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Home / India News / Real targets of Nepal PM Oli’s new political map are in Kathmandu

Real targets of Nepal PM Oli’s new political map are in Kathmandu

Nepal’s new political map that claims the Lipulekh Pass, Limpiyadhura and Kalapani in Uttarakhand’s Pithoragarh as its own is part of an exercise in Kathmandu to consolidate PM Oli’s support.

india Updated: May 20, 2020 23:51 IST
Shishir Gupta
Shishir Gupta
Hindustan Times, New Delhi
China had intervened to force the Nepal Communist P
China had intervened to force the Nepal Communist P(AFP Photo )

Nepal prime minister KP Sharma Oli’s push to fast-track release of a new political map on Wednesday is linked to his huge climbdown last month when he had to cancel an ordinance within five days, people familiar with the development said.

There is a concerted effort by the Oli government in recent days to play the anti-India card to whip up ultra-nationalistic emotions to settle domestic scores, sources told Hindustan Times.

“By raising an ultra-nationalistic sentiment, Oli has left his comrades - former PMs, Pushpa Kamal Dahal “Prachanda” and Madhav Kumar Nepal - with no option but to side with him and make India the casualty in the cross-firing between the two groups, a second person, a Kathmandu watcher, said.

Nepal’s new political map that claims the Lipulekh Pass, Limpiyadhura and Kalapani in Uttarakhand’s Pithoragarh as its own is only one part of this exercise. PM Oli’s statement in parliament on Tuesday that claimed the coronavirus infection coming from India is “more lethal” than those from China and Italy is another.

The two former prime ministers, who have been accused of destabilising the KP Sharma Oli-led government, are seen to have played a lead role in the tug-of-war that played out in Nepal’s power politics.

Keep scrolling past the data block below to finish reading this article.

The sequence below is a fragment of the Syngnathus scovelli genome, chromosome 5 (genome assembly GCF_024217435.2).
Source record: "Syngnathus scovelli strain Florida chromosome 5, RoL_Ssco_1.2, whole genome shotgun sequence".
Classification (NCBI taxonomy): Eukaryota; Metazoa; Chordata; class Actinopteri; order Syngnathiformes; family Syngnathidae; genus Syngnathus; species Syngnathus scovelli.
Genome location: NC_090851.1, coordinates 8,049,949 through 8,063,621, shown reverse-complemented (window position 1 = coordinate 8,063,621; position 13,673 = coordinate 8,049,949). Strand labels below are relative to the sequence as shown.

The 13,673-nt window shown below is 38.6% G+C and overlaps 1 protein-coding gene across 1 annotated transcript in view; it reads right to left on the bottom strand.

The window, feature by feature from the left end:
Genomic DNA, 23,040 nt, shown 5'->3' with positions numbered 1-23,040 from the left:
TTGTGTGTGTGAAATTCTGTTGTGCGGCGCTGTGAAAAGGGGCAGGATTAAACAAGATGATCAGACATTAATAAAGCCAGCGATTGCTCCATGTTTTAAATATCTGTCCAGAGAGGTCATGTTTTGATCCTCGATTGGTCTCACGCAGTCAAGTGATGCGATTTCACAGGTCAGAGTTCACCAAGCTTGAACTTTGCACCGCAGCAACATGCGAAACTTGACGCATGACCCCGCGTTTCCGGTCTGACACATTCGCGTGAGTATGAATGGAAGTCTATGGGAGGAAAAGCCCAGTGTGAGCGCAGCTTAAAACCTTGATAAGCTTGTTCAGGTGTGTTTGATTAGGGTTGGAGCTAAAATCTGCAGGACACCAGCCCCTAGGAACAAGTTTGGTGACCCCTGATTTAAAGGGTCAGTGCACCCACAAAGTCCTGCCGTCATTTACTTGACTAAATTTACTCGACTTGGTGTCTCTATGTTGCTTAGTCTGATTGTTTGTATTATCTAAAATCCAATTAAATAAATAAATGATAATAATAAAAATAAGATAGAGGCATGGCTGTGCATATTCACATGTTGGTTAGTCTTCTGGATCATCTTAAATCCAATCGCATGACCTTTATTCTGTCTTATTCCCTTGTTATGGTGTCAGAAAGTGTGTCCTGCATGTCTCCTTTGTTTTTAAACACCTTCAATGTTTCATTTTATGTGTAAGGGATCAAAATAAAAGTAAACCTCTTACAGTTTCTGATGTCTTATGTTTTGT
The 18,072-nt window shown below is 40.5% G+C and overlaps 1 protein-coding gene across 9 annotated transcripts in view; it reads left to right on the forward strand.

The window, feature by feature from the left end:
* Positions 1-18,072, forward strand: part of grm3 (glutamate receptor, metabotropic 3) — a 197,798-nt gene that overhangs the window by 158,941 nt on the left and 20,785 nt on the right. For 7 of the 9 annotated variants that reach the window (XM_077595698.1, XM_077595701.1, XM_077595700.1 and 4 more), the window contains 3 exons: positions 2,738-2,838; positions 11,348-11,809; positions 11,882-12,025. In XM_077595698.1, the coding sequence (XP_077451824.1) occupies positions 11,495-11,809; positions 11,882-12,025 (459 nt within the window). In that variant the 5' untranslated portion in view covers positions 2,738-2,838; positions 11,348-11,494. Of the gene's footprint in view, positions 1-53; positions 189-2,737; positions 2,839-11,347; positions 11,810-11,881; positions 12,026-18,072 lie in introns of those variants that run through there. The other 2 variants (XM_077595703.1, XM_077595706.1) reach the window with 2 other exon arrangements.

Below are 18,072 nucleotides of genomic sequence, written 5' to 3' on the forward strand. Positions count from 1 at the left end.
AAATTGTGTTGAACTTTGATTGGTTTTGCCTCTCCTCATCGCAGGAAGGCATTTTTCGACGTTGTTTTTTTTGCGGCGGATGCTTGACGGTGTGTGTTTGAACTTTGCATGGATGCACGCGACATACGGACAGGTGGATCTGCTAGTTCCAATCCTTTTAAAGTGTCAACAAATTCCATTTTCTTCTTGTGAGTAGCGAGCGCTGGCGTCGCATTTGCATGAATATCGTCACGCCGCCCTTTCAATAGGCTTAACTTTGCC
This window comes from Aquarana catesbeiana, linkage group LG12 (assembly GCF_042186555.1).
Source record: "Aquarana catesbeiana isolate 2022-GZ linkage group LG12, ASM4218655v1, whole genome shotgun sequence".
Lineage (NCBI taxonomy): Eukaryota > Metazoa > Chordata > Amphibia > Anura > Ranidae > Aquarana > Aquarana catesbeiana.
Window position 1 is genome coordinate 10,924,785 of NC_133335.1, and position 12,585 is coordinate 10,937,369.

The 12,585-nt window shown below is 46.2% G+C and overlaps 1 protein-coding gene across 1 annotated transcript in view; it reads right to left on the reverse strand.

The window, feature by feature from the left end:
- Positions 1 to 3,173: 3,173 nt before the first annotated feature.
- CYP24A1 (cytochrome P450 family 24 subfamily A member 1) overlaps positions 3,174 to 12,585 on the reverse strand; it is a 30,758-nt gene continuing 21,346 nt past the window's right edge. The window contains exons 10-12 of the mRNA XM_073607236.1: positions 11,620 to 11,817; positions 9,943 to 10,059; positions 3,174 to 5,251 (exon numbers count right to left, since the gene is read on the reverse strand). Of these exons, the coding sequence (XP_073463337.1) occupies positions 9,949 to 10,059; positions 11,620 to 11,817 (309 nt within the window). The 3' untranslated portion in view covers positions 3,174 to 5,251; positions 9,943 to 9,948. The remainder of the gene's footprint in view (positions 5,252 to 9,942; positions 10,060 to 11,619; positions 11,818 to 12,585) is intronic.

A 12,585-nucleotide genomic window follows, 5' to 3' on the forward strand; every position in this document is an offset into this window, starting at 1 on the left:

At a time when Nepal, like the rest of the world was battling Covid-19, the prime minister had surprised his country when he got twin ordinances notified.

These two made it easier for parties to split and register a new faction and were widely perceived to be part of an exercise by PM Oli to strengthen himself in the party and the government.

But he had to stand down on April 23 and scrap the ordinances within five days to buy peace with his prime detractors. Energy minister Barsaman Pun told the Kathmandu Post that the Cabinet scrapped the ordinance following what he described as “excessive criticism”.

According to reports from Nepal, the Communist Party of China’s international liaison department also stepped up efforts to broker peace between the comrades in Nepal.

It was this shade of domestic power play at work when land management minister Padma Kumari Aryal on Wednesday held up a new map of Nepal. According to a report in the Kathmandu Post on her Press conference, she hoped India would take Nepal’s decision to publish the new map in a “positive way”. She didn’t elaborate.

The 80-km stretch of road that New Delhi built Uttarakhand’s Dharchula to Lipulekh to make it easier for pilgrims to reach Kailash Mansarovar in the Tibet Autonomous Region offered the perfect opportunity.

Army chief Gen Manoj Mukund Naravane brushed aside the shrill voices from Kathmandu, underlining that there was no dispute over the land on which the road had been built. Gen Naravane went on to suggest that the protests could be at the behest of “someone else” – a veiled reference to China.

Prime Minister Oli, who is seen to be heavily tilting towards China, has described Gen Naravane’s comment as “inappropriate”.


Kalapani is a 35 square kilometre area in Uttarakhand’s Pithoragarh district. Nepal claims this area as part of its Darchula district.

The tri-junction point of Lipulekh, Kalapani and Limpiyadhura in Nepal’s northwest separates China and the Tibet Autonomous Region to the north and India’s Kumaon to the south. The Mahakali river has been considered as a natural demarcation line to separate the borders.

Indian security officials say China has tacitly recognised India’s claim over the Kalapani area when it agreed to open a border trade post at Lipulekh in 2015.

India reacts to Nepal’s map

The external affairs ministry described the new political map as an “artificial enlargement of territorial claims” and asked Kathmandu to refrain from “unjustified cartographic assertion”.

“This unilateral act is not based on historical facts and evidence. It is contrary to the bilateral understanding to resolve the outstanding boundary issues through diplomatic dialogue,” External Affairs Ministry Spokesperson Anurag Srivastava said.

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